The Passing of Senator Craig Thomas

Dear Coalition Friends:

First, an update. Our May 30 update reported that the DC City Council had eliminated $500,000 in funding for the Historical Society of Washington, DC, for FY08. The Coalition sent letters to Council members urging reinstatement of funding. GOOD NEWS. On June 5, DC Council reinstated the full funding amount.

On June 4th, the National Mall lost an advocate, Senator Craig Thomas (R-WY), to leukemia. Published obituaries did not mention his role, as Chairman of the Senate Energy’s Subcommittee on National Parks (until the 2006 elections), in defending the Commemorative Works Act and authoring the moratorium intended to protect the Mall’s dwindling open space. The Chairman of the National Capital Planning Commission credits Senator Thomas in his letter in yesterday’s Washington Post, copied below.

Senator Thomas convened the April 2005 oversight hearing on the Future of the National Mall, which gave the National Coalition to Save Our Mall a place at the table. Coalition Vice President W. Kent Cooper testified, along with representatives of the National Park Service, the National Capital Planning Commission, and the Commission of Fine Arts. Kent spoke about the Coalition’s ideas: the need for Mall expansion; for an independent Mall commission to create a 21st century plan; and for a National Mall Conservancy to help coordinate among the Mall’s 6 managing agencies and the public.

While no real change came out of the hearing — the government witnesses all rejected the Coalition’s ideas and told committee members that no commission was needed, that the agencies would do the planning themselves — it was clear that our ideas were starting to make an impact. Senator Thomas and Senator Akaka, now Chairman, both spoke of the Coalition’s concept of the “Third Century Mall,” while Senator Ken Salazar said he was surprised there was as yet no National Mall Conservancy.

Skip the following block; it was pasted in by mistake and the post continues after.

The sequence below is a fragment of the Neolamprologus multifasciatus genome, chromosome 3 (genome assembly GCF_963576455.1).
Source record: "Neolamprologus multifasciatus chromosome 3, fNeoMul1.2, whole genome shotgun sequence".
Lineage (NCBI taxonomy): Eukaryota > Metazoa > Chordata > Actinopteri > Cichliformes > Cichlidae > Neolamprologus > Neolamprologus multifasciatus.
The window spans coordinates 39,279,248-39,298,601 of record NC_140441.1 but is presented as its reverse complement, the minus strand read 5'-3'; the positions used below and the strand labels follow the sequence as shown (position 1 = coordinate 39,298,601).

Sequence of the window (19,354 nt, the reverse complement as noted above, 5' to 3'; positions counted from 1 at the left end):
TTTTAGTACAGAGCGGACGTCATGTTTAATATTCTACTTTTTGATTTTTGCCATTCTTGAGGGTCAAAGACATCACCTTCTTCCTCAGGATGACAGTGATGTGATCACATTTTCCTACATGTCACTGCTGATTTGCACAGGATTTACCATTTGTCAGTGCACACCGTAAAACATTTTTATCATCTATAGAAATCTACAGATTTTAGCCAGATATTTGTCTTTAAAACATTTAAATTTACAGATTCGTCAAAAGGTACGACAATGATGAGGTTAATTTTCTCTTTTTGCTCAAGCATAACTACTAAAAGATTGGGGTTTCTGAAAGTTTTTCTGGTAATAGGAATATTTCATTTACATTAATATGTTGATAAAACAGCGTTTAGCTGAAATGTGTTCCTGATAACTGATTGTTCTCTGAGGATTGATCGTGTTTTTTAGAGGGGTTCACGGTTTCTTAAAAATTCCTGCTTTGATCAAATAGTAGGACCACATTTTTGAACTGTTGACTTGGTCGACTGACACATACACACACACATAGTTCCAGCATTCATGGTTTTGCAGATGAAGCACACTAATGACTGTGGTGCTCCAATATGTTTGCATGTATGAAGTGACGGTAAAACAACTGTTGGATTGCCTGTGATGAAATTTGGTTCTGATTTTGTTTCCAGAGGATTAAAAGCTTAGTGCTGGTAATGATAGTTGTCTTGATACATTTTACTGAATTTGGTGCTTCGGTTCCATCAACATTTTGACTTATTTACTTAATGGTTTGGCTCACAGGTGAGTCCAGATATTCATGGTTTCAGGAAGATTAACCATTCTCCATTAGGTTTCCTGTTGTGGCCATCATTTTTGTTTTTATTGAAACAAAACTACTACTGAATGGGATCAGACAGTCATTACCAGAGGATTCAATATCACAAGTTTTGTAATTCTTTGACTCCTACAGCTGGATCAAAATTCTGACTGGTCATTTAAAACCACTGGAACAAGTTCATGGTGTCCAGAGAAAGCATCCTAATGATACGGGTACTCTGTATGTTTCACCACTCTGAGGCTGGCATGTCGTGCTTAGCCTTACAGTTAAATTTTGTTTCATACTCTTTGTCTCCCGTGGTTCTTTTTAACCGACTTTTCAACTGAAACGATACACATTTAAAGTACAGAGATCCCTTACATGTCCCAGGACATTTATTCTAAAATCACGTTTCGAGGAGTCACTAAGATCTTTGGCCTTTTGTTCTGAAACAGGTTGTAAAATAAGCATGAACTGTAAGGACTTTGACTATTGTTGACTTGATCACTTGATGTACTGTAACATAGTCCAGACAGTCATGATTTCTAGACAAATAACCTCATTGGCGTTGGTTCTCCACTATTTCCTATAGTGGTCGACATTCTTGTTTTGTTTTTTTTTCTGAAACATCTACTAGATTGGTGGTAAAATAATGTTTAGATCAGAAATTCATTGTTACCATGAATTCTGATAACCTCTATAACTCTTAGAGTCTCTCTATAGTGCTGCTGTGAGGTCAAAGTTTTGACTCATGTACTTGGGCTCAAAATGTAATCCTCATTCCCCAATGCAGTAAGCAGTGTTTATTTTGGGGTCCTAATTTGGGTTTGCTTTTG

The Washington Post

The Mall’s Protector

Monday, June 11, 2007; A16

Our national parks and great open spaces here in Washington and across the country have lost a great friend and advocate in Sen. Craig Thomas (R-Wyo.) [obituaries, June 6].

This quiet man was a stalwart supporter and protector of our nation’s capital and of the revered icons of our country as reflected in the monuments, memorials and museums on the Mall. Indeed, Mr. Thomas was the author of a 2003 amendment to the Commemorative Works Act that designated a Reserve on the Mall to protect this great space.

Generations of future residents and visitors may not recall his name as they come to the Mall to celebrate America and its history, but their personal experiences will be enriched by the senator’s tireless efforts to protect the integrity of this great public realm.

National Capital Planning Commission